In 1997, Proshika conducted a study in thirteen areas. They started with cow dung and poultry manure as common source of organic manure. Farmers also use water hyacinth after composting where it is available. Farmers’ wants to use oil cakes as organic manure, but high cost and irregular availability prevent application.
On the other hand, according to Dhaka city corporation an estimated 4,600-5,110 tons of waste is generated in the metropolis a day with high organic content and high moisture (about 80% and 50-70% by weight, respectively). The city has experienced a number of adverse impacts from improperly managed waste, including the prevalence of diseases, contaminated ground water and poor air quality. According to FAO, CO2 emissions in agricultural sector from 1992-2012 is om an average 66,343 Gigagrams and it is 6,308 Gigagrams from synthetic fertilizer. By composting organic waste, the peak rate of greenhouse gas methane generation would be low and the residue could be a good organic fertilizer for organic crop cultivation.
A small number of non-NGO and conventional farmers have started to cultivate organic crops. Among the few private companies that have started to invest in organic farming, Kazi and Kazi Ltd. is a leader. They have established an organic tea garden at Tetulia, in the Panchagarh district. This tea is certified by the SGS organic production standard in accordance with the EU Regulation 2092/91, and it is marketed as Meena Tea. This company also produces fresh organic vegetables and herbs for sale in their supermarket, Meena Bazar, in Dhaka city.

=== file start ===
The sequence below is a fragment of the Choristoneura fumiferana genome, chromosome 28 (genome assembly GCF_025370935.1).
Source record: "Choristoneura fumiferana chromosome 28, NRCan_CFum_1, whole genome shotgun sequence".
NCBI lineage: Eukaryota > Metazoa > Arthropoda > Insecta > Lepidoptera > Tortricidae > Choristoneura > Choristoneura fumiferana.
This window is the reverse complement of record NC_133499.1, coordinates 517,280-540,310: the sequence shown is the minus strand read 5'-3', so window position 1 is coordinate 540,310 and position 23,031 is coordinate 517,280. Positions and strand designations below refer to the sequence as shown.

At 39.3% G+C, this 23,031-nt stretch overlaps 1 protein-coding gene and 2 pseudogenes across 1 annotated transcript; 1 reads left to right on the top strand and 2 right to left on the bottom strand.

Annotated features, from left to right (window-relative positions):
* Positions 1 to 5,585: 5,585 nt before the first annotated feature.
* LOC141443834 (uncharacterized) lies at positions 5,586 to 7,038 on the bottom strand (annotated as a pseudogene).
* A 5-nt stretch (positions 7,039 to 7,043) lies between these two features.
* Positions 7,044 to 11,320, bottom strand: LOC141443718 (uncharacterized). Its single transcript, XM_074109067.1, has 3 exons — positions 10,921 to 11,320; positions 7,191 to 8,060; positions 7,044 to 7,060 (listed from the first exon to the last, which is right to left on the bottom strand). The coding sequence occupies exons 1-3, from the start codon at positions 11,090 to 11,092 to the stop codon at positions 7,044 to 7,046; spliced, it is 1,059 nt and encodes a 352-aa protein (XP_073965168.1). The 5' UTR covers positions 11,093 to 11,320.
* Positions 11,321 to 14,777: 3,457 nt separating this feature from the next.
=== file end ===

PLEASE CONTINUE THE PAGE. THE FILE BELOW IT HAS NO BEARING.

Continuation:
Barind Multipurpose Development Authority from Bangladesh government has some success in organic farming and agriculture and aquaculture method. Chairman of Barind Multipurpose Development Authority Dr. Akram H Chowdhury said that they are now looking for international market to sell their organic fish and vegetables. But they need post-harvest technology for bio preservation and transport for green and leafy vegetables.
Organic farming is potentially a profitable enterprise, with a growing global market, already being supplied by 90 developing countries, but not including Bangladesh. Local consumers in Bangladesh have a fairly well-developed perception about organic products and people are interested in buying certified organic foods, and even willing to pay more for them. To gain access to this market, however, certification is a prerequisite. It is very difficult for poor smallholder or organic farmers to resolve these problems alone, and to develop their organic farms. To overcome the challenge for individual farmers in achieving this, a big amount of investment could play an important role for the development of organic agricultural in Bangladesh. This aspect will enable this sector to meet the necessary requirements of producing and marketing organic foods, both for the internal and export markets; and can secure an extra premium for the poor farmers of Bangladesh. The concerned agencies through research and small scale trials should take the necessary steps to enable the rapid expansion of organic farming in Bangladesh, and so significantly reduce poverty among the poor farmers.
(Rasha Binte Mohiuddin is a Student of Environment Protection and Agricultural Food Production, University of Hohenheim, Germany)


Comments are closed.